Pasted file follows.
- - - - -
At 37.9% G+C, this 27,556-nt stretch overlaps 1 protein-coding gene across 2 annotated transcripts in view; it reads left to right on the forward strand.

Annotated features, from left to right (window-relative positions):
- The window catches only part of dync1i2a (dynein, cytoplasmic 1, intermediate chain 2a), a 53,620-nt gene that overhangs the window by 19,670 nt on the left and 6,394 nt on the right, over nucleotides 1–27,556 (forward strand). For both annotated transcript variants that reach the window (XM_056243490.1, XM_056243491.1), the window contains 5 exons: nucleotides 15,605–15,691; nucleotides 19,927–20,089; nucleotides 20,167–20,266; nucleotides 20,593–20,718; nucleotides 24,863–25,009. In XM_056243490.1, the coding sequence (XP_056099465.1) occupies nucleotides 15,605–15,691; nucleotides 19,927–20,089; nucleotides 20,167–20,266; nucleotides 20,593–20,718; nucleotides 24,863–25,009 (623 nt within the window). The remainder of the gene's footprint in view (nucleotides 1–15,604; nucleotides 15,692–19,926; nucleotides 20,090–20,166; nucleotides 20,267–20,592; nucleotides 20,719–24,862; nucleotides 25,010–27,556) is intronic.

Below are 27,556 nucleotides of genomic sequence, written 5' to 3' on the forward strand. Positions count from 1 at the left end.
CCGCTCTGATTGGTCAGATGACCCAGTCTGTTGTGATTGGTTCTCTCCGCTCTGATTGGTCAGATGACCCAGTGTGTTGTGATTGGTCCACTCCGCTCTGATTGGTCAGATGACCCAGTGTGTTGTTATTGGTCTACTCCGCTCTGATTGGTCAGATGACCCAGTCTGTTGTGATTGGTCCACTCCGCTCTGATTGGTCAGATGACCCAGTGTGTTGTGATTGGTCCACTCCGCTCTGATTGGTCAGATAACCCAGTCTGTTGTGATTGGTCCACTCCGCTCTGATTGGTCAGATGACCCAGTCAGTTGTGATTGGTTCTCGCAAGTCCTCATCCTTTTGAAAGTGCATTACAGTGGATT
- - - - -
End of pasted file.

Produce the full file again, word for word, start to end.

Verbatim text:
At 37.9% G+C, this 27,556-nt stretch overlaps 1 protein-coding gene across 2 annotated transcripts in view; it reads left to right on the forward strand.

Annotated features, from left to right (window-relative positions):
- The window catches only part of dync1i2a (dynein, cytoplasmic 1, intermediate chain 2a), a 53,620-nt gene that overhangs the window by 19,670 nt on the left and 6,394 nt on the right, over nucleotides 1–27,556 (forward strand). For both annotated transcript variants that reach the window (XM_056243490.1, XM_056243491.1), the window contains 5 exons: nucleotides 15,605–15,691; nucleotides 19,927–20,089; nucleotides 20,167–20,266; nucleotides 20,593–20,718; nucleotides 24,863–25,009. In XM_056243490.1, the coding sequence (XP_056099465.1) occupies nucleotides 15,605–15,691; nucleotides 19,927–20,089; nucleotides 20,167–20,266; nucleotides 20,593–20,718; nucleotides 24,863–25,009 (623 nt within the window). The remainder of the gene's footprint in view (nucleotides 1–15,604; nucleotides 15,692–19,926; nucleotides 20,090–20,166; nucleotides 20,267–20,592; nucleotides 20,719–24,862; nucleotides 25,010–27,556) is intronic.

Below are 27,556 nucleotides of genomic sequence, written 5' to 3' on the forward strand. Positions count from 1 at the left end.
CCGCTCTGATTGGTCAGATGACCCAGTCTGTTGTGATTGGTTCTCTCCGCTCTGATTGGTCAGATGACCCAGTGTGTTGTGATTGGTCCACTCCGCTCTGATTGGTCAGATGACCCAGTGTGTTGTTATTGGTCTACTCCGCTCTGATTGGTCAGATGACCCAGTCTGTTGTGATTGGTCCACTCCGCTCTGATTGGTCAGATGACCCAGTGTGTTGTGATTGGTCCACTCCGCTCTGATTGGTCAGATAACCCAGTCTGTTGTGATTGGTCCACTCCGCTCTGATTGGTCAGATGACCCAGTCAGTTGTGATTGGTTCTCGCAAGTCCTCATCCTTTTGAAAGTGCATTACAGTGGATT